Caravan: Homeland Invasion or Humanitarian Crisis?

Staff Writer: Mayson Cambron

On Oct. 12, a group of Hondurans finally decided that they had had enough. They packed up, put on their shoes and began to walk, leaving behind their hometown of San Pedro Sula, Honduras, in hope of gaining asylum in either Mexico or the United States.

oct 1

Thousands of Latin Americans are walking together towards Mexico & the U.S. Photo courtesy of John Moore.

San Pedro Sula is known as the most violent city, with the highest murder rate, in the world outside of a war zone. With gangs, drugs, sex trafficking and an extremely corrupt government, the group of 160 people began a long trek towards what they hoped would be a better future.

Just two days after their walk began their numbers increased to 1,000. As the caravan gains momentum and continues to head towards the U.S., people from other nations in Latin America are joining the walk away from their homes. People from El Salvador, Guatemala and Honduras combined now makes up over 7,000 migrants.

Walking thousands of miles is no easy feat. Each day, the migrants face a number of different challenges. They are walking against a brutal sun with not enough water for everyone to remain hydrated. And while there are locals willing to help feed the caravan, feeding 7,000 is a hard task to take on.

“The hot weather means sunburn and dehydration are a constant risk, and some of the migrants have attempted to protect themselves with umbrellas and pieces of cardboard. A number have fainted during the journey after walking for six consecutive days,” says BBC.

As if the day doesn’t present enough challenges on its own, then comes the task of finding a place to sleep. Families have to crowd together and children have to sleep on the floor in an effort to get some rest before walking miles again the next day.

oct 2

Adults and children alike are sleeping on floors between long days of walking in the sun. Photo courtesy of John Moore.

By the time the caravan had reached the Mexico-Guatemalan border, they had been walking for nine days and the physical toll was too much for some.

Some people passed out from the exhaustion while others seemed to find a new source of energy. After being stopped by Guatemalan border patrol, migrants were enraged when they were told they couldn’t enter Mexico.

oct 3

Mexican paramedics aid a woman who had fainted near the Mexico-Guatemalan border. Photo courtesy of Oliver de Ros.

Many worked together to forcefully remove a barrier that prevented them from crossing into Mexico, and the caravan continued to work their way through the border. The caravan is now on their way towards the U.S. again despite this minor setback.

oct 4

Migrants are forcing their way through the border into Mexico. Photo courtesy of Oliver de Ros.

As the caravan continues to increase in size, the pressing issue remains: what will happen when all 7,000 of them reach the U.S. border? Will they be sent home? Will they be allowed into the U.S.?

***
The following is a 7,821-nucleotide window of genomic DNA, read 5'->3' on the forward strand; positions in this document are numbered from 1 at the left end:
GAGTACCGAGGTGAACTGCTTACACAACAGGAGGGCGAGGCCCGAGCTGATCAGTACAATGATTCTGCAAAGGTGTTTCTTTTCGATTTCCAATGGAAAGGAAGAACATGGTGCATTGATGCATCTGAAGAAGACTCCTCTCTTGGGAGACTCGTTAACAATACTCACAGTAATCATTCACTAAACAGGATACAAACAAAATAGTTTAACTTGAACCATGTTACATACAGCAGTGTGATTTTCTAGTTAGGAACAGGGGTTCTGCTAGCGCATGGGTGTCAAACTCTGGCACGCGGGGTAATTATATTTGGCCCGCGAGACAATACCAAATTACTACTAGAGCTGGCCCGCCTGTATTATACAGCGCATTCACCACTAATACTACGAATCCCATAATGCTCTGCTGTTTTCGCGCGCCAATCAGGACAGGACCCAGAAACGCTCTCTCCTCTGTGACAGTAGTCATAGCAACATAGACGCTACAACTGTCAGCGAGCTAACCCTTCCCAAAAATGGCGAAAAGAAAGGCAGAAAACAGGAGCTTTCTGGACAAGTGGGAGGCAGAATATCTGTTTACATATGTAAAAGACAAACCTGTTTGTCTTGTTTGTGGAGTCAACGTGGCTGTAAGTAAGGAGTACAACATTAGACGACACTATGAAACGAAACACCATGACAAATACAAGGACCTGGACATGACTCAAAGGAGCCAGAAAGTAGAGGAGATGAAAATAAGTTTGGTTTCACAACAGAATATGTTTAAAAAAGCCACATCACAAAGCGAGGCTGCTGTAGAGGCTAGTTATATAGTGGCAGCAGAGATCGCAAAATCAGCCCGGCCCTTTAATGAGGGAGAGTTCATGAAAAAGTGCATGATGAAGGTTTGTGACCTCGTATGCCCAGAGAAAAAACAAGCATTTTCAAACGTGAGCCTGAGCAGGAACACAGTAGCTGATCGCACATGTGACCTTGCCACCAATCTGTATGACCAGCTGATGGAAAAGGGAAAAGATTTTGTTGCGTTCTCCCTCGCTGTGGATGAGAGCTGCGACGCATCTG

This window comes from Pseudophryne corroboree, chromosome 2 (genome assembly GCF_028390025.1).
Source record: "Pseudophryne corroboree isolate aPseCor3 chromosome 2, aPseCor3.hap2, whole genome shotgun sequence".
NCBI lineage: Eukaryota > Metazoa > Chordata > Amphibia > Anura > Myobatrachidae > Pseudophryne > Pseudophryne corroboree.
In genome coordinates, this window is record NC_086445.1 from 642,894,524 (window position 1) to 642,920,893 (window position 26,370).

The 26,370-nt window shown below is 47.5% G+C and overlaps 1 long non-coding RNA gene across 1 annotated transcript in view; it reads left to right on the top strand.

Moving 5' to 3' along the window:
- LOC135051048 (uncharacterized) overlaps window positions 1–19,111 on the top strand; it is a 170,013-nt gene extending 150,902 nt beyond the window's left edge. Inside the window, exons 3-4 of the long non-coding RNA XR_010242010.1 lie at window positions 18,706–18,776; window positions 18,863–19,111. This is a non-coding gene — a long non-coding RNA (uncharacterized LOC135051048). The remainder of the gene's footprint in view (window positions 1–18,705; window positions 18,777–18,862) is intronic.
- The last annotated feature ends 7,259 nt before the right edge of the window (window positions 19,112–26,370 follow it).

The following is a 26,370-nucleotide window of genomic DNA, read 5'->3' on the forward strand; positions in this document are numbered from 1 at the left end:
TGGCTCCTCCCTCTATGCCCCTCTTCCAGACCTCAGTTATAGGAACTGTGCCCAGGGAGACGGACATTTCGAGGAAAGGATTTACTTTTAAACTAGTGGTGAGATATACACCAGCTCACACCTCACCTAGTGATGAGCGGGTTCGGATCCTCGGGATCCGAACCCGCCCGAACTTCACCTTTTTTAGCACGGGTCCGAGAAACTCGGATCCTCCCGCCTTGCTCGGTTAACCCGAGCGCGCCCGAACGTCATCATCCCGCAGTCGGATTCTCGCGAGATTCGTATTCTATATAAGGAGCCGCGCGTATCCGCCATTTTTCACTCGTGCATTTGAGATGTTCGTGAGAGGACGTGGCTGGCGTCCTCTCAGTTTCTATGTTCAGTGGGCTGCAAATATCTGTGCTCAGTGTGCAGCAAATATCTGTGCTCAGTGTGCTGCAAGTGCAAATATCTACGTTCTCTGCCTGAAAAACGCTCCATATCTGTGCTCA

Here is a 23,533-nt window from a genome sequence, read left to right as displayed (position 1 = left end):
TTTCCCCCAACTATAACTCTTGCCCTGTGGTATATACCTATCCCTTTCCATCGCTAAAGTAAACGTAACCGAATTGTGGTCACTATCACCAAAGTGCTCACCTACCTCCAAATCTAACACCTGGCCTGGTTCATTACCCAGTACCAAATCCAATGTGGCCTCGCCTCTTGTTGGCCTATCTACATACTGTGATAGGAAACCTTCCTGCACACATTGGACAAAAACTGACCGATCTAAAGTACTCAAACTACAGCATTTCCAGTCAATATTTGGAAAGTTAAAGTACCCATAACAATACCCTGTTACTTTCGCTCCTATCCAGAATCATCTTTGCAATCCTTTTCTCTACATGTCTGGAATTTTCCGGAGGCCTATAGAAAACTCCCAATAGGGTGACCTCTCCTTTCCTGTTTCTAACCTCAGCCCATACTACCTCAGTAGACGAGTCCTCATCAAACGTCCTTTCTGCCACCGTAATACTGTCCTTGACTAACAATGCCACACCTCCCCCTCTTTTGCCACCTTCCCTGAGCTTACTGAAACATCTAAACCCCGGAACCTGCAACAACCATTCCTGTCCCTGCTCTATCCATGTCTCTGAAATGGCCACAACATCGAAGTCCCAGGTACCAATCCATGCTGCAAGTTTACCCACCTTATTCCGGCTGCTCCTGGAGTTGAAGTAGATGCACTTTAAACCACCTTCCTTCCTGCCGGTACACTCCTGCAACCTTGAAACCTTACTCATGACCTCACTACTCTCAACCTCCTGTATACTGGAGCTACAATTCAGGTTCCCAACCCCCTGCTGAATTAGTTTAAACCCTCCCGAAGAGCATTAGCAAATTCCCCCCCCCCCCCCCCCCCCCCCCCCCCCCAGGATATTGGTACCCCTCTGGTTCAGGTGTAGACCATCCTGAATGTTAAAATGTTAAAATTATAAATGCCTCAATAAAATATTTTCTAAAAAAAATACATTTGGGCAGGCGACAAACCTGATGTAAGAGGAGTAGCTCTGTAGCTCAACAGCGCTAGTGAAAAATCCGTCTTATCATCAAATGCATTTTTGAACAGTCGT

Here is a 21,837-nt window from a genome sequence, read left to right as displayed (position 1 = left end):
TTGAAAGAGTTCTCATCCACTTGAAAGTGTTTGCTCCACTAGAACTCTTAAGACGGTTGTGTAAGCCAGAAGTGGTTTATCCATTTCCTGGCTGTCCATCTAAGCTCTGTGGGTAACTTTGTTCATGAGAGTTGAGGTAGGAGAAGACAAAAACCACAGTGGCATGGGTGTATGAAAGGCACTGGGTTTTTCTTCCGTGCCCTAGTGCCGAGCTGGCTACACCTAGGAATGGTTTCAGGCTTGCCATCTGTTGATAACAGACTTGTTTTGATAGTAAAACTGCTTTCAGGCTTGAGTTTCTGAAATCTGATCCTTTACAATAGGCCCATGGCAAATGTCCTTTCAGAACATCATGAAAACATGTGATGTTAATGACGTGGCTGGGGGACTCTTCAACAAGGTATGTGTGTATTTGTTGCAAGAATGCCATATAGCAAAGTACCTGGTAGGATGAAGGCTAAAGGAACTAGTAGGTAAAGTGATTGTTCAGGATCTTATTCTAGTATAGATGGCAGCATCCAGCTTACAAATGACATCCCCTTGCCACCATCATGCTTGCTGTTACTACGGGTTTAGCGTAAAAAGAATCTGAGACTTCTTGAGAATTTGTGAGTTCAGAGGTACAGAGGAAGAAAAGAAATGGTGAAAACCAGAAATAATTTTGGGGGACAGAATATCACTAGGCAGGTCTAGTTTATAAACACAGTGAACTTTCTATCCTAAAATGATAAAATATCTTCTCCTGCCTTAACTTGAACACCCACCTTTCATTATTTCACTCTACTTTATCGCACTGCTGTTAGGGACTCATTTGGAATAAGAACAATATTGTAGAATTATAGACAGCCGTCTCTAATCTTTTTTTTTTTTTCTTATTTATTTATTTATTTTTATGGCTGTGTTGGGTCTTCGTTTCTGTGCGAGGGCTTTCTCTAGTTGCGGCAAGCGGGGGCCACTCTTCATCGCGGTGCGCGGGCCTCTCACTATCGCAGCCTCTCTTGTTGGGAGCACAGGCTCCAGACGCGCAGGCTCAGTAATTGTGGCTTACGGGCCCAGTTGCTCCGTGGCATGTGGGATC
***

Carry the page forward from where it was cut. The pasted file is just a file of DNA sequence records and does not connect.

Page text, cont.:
“I’m not sure what’s going to happen,” said senior Nimra Ahmad, a student on the model U.N., “I am slightly afraid that they will be put into immigration internment camps and children will be separated from their families… this is definitely a humanitarian crisis.”

As the caravan gains national attention, debates get heated as to whether or not this is an invasion of America or if this is a true humanitarian crisis…and there isn’t much time to decide which one it is. If the caravan continues to walk at a pace of 15 miles a day, then they will reach the southern border of the U.S. in about two months. However, if they begin to ride on buses or hitchhike on cars as many have been, it will only be a matter of weeks.

oct 5

Migrants grab a ride on the back of this pickup truck. Photo courtesy of John Moore.

The U.S. is encouraging the migrants to seek asylum in Mexico first, and then apply for citizenship in America.

“To those in the caravan, turn around, we are not letting people into the United States illegally. Go back to your country and if you want, apply for citizenship like millions of others are doing,” says President Donald Trump.

With 4.4 million people currently waiting to obtain citizenship in the United States, it isn’t reasonable to just let 7,000 people in while the other millions continue to wait for legal entrance. The idea of applying and waiting however is not appealing as the process can take years.

“I think there will be a high security presence at the border… many of the migrants will try to push their way through even if it means going against the authorities,” commented senior Brynne Sumner who has been researching the caravan in her Advanced Composition class.

President Donald Trump has stated that he will be sending the U.S. Military to the border. If there are peaceful relations then the U.S. will be more willing to aid the migrants in filling out papers and gaining legal entrance, but if they approach the borders with the same violent attitude as they did in Guatemala, then this could be categorized as an invasion of the United States of America and the U.S. will step in.


Information pulled from various sources such as CBS, BBC, CNN and VOX.

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